Today he is part owner and CEO of intellicents inc., a financial services consulting firm focusing on employee benefits and personal wealth management headquartered in a restored historic office building on Broadway in downtown Albert Lea.  By retaining jobs and with an impressive restoration of an aging downtown Broadway building, Brad Arends has shown his commitment to the Albert Lea community.

Because of the hard work, determination and commitment he has put into growing a thriving company with a strong local team, the firm has received national recognition from Plan Sponsor Magazine as its 2016 Retirement Plan Advisor Mega Team of the Year, the 2015 Fidelity Be Greater Award Winner for Retirement Advisor, and the 2014 Best-in-Retirement Business IMPACT Award from Charles Schwab & Co., Inc.   

Brad Arends and his wife live in Albert Lea and have three daughters.

Mary Harrison Johnson

Johnson was the third child of D. Romone and Ellen Harrison in Albert Lea.  Born in late 1959 with a severe cleft palate, she was never able to lie on her back (her tongue would occlude her airway) or be fed with a bottle, thus she was fed with a breck feeder an ounce at a time. At the age of 13 months, she had surgery to repair her cleft palate.  Despite many ear infections and with the help of complicated dental procedures, she was able to speak, hear and talk as a normal student when she began kindergarten. Johnson’s late mother Ellen stated, “At the time I was able to take care of her, I didn’t feel it was difficult.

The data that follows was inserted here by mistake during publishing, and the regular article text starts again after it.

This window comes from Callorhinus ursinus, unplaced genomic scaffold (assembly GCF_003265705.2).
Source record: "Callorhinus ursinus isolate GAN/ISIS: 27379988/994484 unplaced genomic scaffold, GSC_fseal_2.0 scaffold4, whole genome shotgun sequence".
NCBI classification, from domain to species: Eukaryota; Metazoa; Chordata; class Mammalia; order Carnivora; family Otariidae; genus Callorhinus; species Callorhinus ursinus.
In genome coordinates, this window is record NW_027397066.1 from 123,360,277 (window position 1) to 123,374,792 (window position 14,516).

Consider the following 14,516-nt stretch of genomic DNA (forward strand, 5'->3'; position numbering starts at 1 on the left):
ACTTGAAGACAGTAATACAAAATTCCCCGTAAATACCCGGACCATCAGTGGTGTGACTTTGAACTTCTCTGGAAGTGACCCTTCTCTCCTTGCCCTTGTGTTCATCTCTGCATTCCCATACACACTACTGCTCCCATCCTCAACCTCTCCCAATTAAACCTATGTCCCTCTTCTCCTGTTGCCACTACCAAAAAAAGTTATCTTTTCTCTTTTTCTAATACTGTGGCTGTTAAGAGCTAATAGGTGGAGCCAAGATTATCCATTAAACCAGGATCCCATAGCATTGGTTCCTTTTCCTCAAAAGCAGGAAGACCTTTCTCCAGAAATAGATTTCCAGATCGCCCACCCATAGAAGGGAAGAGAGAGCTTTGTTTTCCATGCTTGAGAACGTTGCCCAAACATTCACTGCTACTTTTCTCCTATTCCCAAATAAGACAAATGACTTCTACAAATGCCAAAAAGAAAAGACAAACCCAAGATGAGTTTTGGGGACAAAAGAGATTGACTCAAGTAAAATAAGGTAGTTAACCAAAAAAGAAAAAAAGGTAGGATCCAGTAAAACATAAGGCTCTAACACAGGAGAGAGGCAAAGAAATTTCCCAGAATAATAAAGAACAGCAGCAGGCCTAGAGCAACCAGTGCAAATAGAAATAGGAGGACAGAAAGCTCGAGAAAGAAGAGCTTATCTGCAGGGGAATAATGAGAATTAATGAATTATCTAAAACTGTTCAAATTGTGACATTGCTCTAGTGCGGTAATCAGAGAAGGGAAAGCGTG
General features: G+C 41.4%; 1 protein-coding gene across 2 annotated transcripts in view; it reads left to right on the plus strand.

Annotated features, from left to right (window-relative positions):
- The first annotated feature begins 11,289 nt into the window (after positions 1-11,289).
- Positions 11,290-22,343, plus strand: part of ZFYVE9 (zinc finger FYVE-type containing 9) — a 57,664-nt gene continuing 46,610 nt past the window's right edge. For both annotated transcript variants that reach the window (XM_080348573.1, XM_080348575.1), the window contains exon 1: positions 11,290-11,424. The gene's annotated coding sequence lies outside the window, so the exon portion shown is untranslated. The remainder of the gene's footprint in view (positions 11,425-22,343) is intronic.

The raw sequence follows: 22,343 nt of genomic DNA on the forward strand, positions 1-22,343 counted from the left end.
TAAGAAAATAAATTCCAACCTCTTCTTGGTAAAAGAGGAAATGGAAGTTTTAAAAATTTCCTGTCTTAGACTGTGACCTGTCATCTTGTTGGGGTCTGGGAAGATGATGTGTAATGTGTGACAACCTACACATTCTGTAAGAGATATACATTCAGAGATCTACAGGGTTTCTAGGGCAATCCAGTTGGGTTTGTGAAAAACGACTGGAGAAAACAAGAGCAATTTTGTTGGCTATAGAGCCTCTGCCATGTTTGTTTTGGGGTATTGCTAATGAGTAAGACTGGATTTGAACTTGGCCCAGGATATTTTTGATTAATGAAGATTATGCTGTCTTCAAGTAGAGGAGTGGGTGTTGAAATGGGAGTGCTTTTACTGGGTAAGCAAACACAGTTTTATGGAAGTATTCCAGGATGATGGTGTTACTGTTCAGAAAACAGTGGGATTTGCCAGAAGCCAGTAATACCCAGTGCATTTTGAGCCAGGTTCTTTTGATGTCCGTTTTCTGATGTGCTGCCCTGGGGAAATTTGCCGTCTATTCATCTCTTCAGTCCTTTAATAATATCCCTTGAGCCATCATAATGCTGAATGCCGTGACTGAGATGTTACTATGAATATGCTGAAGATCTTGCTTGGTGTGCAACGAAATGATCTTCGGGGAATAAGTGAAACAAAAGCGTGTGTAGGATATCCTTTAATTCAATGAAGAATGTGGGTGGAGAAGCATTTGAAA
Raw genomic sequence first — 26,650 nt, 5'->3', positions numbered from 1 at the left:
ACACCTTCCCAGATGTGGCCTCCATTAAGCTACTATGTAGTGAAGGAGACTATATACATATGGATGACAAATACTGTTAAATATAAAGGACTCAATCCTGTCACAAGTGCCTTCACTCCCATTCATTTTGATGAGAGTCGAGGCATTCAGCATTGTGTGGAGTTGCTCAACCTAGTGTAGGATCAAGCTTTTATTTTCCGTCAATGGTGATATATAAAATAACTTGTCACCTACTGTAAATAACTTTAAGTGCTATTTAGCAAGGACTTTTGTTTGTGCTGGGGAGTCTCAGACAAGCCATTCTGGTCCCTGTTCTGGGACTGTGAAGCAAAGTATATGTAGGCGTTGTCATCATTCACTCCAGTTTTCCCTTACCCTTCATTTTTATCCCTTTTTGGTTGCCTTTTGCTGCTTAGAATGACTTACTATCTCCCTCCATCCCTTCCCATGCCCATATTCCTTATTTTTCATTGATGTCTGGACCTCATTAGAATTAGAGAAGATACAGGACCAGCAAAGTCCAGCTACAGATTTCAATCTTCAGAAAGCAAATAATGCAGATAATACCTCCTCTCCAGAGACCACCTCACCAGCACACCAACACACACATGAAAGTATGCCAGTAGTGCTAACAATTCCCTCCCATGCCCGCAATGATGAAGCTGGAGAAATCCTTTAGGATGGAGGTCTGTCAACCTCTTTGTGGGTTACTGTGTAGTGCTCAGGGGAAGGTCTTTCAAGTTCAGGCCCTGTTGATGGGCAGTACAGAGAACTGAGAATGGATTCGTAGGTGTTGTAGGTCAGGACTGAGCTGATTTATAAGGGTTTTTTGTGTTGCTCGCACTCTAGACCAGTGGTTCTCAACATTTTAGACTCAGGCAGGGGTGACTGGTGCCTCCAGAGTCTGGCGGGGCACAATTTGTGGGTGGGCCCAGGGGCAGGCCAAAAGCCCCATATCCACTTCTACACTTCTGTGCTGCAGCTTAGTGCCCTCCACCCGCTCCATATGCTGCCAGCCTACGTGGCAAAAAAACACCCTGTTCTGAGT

Mary Harrison Johnson

After attending Hawthorne Elementary, Brookside Junior High and ALHS, Johnson graduated in 1978 and eventually attended Lutheran Deaconess School of Nursing, graduating with her R.N. in 1983 — all this despite a counselor once recommending a vocational education was more appropriate for her than college. That same year she married her husband, Joel (class of ’80), and they made their first home in Albert Lea.

Johnson began her nursing career at Naeve Hospital before she and and her husband moved to Minneapolis in 1985. Initially employed at Mount Sinai Hospital, she joined the staff at Children’s Hospital and Clinics of Minnesota in 1989, where she is still employed as a surgical pediatric nurse.

Not only is Johnson a leader in the surgical unit at Children’s, but she is also committed to Children’s Surgical International, an organization that is “changing lives, one child at a time.”  This humanitarian organization provides free surgical services to enhance the lives of underprivileged children around the world. It also promotes “in-country self-sufficiency through professional training and support.” She volunteers her time and money traveling to underdeveloped countries to surgically help children with facial deformities, along with orthopedic, urologic, plastic, and ear/nose/throat surgeries.

Johnson feels helping these children is her way of giving back, and these medical missions have become an extremely important part of her life. She has many stories of her experiences with her patients in CSI’s surgical mission sites in Ghana, Liberia, Mexico, Peru and Ethiopia.

In 2009 Johnson joined the CSI board of directors, where she spends countless hours helping plan and fundraise for these vital mission trips.  Johnson and her husband, Joel, live in Burnsville  and have one daughter, Katie. Ellen Harrison shared, “Our family is proud of her gifts to humanity.”